Title: Out of Darkness
Author: Ashley Hope Pérez
Genres: Historical, Romance
Publisher: Carolrhoda LAB
Review Copy: ARC received via NetGalley
Availability: Available now
Summary: “This is East Texas, and there’s lines. Lines you cross, lines you don’t cross. That clear?”
New London, Texas. 1937. Naomi Vargas and Wash Fuller know about the lines in East Texas as well as anyone. They know the signs that mark them. They know the people who enforce them. But sometimes the attraction between two people is so powerful it breaks through even the most entrenched color lines. And the consequences can be explosive.
Ashley Hope Pérez takes the facts of the 1937 New London school explosion—the worst school disaster in American history—as a backdrop for a riveting novel about segregation, love, family, and the forces that destroy people.
Review: I knew walking into this story that I was being set up for tragedy and thought I was prepared; I was not. While the New London school explosion kicks off the final act of the book, the meat of Out of Darkness is centered on Naomi and her struggle to survive in her stepfather’s home as more of a maid than a family member. This is a dark, difficult book, and in addition to the racism mentioned in the summary (which escalates to beatings and lynch mobs), it also deals with topics including child sexual abuse, sexual assault, rape, and marital rape. Ashley Hope Pérez does not pull her punches in Out of Darkness, and it makes for a raw, brutally honest (and brutally bleak) look at systems of inequality, entitlement, religious fervor, toxic masculinity, and other above-mentioned “forces that destroy people.”
Naomi is a compelling narrator, and her character arc from an observer who endures what she can to someone who seeks after friendship and love is mostly a satisfying one. Her grief for her mother and her difficulties in trying to preserve something of her mother for herself while simultaneously sharing those memories with Beto and Cari can be heartbreaking. While Pérez also enlists other points of view, such as Wash, Henry (Naomi’s stepfather/the twins’ father), and Beto, some of her most memorable scenes have multiple or first-person-plural points of view (e.g., Naomi and Wash, The Gang). “The Gang” scenes are particularly interesting as we get an outside look at what the other kids at school think of what’s going on with the main characters and provide a feel for the mood of the oil town. Wash’s constant negotiations between how he was expected to act around white people and what he actually wanted to do made for some great (and tense) character moments. I also liked the glimpses we got into Beto’s personality and his struggle with his father’s expectations of what a man ought to be.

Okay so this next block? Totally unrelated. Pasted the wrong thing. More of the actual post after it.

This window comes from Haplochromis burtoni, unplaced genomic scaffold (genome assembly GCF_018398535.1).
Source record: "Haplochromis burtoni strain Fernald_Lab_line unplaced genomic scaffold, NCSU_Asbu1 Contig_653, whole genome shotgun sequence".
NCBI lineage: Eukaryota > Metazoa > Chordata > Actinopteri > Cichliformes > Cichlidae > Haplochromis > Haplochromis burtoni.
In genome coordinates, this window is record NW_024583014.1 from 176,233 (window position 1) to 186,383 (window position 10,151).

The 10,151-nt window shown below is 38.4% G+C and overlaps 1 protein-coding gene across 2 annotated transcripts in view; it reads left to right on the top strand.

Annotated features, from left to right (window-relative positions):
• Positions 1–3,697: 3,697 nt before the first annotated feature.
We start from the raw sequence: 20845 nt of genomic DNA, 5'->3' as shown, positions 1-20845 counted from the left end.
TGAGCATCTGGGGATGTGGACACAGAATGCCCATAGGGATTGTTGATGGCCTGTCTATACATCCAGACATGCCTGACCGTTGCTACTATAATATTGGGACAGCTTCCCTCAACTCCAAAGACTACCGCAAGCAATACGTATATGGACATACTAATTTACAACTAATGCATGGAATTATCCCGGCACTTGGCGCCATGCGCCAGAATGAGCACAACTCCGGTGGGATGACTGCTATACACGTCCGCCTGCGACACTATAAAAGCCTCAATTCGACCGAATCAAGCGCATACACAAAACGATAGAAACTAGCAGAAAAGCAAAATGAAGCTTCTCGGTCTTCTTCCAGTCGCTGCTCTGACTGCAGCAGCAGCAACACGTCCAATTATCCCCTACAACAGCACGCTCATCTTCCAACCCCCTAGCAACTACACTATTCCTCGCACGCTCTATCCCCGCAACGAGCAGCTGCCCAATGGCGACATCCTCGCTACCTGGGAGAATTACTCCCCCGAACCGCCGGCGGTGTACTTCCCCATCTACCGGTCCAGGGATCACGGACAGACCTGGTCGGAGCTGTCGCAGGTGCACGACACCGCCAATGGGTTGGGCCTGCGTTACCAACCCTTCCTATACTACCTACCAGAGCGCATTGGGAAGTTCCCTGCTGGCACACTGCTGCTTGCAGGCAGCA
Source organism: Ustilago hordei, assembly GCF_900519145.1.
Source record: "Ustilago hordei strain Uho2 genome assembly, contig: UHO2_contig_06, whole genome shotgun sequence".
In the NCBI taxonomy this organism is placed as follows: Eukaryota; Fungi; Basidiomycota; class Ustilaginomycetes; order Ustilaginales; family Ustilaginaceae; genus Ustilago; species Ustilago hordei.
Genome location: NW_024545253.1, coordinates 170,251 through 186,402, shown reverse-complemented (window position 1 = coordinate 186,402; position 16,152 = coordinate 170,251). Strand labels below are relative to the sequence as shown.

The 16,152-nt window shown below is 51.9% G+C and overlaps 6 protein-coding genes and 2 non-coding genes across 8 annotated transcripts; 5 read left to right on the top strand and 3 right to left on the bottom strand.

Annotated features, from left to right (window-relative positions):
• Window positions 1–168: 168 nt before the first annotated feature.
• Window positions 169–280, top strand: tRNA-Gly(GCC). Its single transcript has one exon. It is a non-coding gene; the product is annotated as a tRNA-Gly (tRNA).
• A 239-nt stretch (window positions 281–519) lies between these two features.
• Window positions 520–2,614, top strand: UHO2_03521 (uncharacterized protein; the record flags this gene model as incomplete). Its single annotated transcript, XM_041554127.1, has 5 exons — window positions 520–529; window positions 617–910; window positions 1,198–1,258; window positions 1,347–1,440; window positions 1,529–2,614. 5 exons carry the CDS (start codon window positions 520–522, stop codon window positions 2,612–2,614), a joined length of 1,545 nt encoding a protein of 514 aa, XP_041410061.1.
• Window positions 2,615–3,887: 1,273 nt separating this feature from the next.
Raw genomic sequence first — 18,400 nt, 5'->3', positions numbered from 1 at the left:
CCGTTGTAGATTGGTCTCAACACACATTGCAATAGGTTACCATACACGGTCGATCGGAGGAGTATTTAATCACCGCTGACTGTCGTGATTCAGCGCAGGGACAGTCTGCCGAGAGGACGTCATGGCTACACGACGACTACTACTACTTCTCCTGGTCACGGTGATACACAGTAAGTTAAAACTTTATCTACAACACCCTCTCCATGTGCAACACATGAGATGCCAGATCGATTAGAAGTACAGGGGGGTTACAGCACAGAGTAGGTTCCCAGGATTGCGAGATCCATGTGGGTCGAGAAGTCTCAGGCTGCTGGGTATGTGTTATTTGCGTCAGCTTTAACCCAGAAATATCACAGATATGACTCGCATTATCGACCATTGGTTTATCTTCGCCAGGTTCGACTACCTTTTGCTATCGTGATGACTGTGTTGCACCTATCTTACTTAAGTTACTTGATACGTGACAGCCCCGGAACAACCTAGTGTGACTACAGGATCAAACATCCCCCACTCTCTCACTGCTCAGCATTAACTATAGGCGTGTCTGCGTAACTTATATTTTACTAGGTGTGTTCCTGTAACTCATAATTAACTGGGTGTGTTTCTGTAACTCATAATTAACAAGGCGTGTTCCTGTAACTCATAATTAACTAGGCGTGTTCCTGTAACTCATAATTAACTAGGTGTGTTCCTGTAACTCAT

I really enjoyed the development of Naomi and Wash’s romance and felt that the transition from strangers to friends to lovers was a comfortable process, despite the many social (and personal) forces arrayed against them. Pérez did not shy away from having Naomi experience sexual desire or giving her a loving, respectful, sexual relationship with Wash, which is something to be appreciated in romantic plotlines.
Despite all of the many things I enjoyed or appreciated about Out of Darkness, I will admit that the ending soured the experience for me. There isn’t much I can discuss that won’t spoil the ending, so I’ll simply say that the hope spot offered between two fraught, potentially tragic moments felt like a cheap setup for shock. I disliked the epilogue immensely, mostly because it struck me as a last-minute patch to lessen the impact of what had happened and thus finished the story angry instead of sad-but-hopeful/moved/etc.
Recommendation: Get it soon if you are a big fan of dark historical fiction and tragedy, but borrow it someday otherwise. While Pérez offers engaging protagonists, heartwarming romance, interesting prose, and complicated sibling relationships in the midst of an unflinching look at racism and other systems of oppression, the ending of the book felt like it was written primarily for shock value. Undoubtedly, readers’ opinions will vary on this point, as will how it influences their opinion of the book overall.
NBC interview with Juan Castillo about Out of Darkness
Conversation with Edi Campbell about Out of Darkness and growing up